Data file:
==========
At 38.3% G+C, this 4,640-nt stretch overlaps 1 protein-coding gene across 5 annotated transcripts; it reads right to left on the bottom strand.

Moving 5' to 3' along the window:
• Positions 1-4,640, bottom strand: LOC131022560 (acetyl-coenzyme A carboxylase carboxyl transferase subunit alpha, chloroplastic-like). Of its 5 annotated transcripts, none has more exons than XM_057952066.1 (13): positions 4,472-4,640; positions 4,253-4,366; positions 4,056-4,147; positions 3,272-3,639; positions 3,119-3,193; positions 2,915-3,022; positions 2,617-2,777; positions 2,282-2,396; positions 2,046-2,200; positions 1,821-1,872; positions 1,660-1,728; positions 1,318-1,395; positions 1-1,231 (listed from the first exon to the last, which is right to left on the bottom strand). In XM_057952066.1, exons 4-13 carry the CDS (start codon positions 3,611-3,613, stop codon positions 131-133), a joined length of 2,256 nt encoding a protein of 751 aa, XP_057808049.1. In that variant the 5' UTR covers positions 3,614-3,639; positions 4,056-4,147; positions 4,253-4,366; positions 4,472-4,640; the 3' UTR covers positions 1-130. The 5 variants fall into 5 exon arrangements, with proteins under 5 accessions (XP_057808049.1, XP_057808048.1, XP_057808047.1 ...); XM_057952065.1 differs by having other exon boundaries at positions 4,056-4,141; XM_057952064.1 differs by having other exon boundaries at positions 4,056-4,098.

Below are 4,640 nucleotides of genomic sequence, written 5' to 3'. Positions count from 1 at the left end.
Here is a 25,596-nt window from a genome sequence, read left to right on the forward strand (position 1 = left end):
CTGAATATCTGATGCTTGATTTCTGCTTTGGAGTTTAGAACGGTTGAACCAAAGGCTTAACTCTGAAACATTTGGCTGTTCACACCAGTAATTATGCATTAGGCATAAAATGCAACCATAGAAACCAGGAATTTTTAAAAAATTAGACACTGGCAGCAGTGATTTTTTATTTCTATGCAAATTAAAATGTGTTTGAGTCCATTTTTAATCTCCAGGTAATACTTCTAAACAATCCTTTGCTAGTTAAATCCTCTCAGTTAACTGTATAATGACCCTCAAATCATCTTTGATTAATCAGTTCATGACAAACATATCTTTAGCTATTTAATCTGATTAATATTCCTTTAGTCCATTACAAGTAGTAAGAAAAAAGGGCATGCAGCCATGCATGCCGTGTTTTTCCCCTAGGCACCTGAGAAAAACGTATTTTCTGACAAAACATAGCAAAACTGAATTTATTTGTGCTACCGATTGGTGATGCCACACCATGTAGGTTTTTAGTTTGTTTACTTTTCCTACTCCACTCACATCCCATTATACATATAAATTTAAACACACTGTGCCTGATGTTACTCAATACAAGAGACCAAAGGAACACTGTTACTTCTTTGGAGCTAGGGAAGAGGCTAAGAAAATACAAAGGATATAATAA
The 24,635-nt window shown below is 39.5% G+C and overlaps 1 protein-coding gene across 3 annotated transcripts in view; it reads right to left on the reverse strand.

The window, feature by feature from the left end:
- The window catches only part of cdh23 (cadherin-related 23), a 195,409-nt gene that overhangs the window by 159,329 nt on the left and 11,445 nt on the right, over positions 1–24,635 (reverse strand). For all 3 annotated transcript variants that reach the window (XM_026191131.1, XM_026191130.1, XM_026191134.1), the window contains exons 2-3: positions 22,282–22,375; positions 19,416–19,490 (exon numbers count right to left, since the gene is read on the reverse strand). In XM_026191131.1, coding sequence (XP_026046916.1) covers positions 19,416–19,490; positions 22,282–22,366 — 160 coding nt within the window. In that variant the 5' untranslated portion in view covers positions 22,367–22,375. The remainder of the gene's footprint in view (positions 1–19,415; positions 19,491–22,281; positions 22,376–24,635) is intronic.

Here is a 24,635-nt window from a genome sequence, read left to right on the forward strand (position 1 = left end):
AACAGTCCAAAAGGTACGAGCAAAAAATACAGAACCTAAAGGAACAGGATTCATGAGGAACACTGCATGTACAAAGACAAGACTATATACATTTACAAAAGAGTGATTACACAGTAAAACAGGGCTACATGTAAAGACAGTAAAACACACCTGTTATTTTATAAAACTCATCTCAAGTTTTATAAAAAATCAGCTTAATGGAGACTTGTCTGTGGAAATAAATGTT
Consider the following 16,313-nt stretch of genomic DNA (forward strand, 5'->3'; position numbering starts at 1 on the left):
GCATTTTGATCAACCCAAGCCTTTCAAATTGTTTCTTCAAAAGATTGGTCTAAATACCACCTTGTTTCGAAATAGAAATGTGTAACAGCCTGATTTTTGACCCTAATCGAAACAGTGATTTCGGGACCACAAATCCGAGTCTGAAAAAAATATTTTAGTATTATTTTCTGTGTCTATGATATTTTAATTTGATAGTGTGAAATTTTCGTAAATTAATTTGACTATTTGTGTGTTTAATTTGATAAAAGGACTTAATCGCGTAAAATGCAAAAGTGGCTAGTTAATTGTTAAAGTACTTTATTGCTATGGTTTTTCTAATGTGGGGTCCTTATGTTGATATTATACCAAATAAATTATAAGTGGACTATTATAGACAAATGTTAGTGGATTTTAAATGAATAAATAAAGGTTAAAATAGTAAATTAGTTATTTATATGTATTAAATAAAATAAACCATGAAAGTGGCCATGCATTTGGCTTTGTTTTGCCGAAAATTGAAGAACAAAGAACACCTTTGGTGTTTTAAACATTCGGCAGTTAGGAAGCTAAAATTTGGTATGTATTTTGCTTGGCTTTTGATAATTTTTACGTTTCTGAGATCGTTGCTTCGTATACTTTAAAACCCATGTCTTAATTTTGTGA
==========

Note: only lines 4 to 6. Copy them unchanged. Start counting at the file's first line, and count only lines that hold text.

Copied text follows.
Below are 4,640 nucleotides of genomic sequence, written 5' to 3'. Positions count from 1 at the left end.
Here is a 25,596-nt window from a genome sequence, read left to right on the forward strand (position 1 = left end):
CTGAATATCTGATGCTTGATTTCTGCTTTGGAGTTTAGAACGGTTGAACCAAAGGCTTAACTCTGAAACATTTGGCTGTTCACACCAGTAATTATGCATTAGGCATAAAATGCAACCATAGAAACCAGGAATTTTTAAAAAATTAGACACTGGCAGCAGTGATTTTTTATTTCTATGCAAATTAAAATGTGTTTGAGTCCATTTTTAATCTCCAGGTAATACTTCTAAACAATCCTTTGCTAGTTAAATCCTCTCAGTTAACTGTATAATGACCCTCAAATCATCTTTGATTAATCAGTTCATGACAAACATATCTTTAGCTATTTAATCTGATTAATATTCCTTTAGTCCATTACAAGTAGTAAGAAAAAAGGGCATGCAGCCATGCATGCCGTGTTTTTCCCCTAGGCACCTGAGAAAAACGTATTTTCTGACAAAACATAGCAAAACTGAATTTATTTGTGCTACCGATTGGTGATGCCACACCATGTAGGTTTTTAGTTTGTTTACTTTTCCTACTCCACTCACATCCCATTATACATATAAATTTAAACACACTGTGCCTGATGTTACTCAATACAAGAGACCAAAGGAACACTGTTACTTCTTTGGAGCTAGGGAAGAGGCTAAGAAAATACAAAGGATATAATAA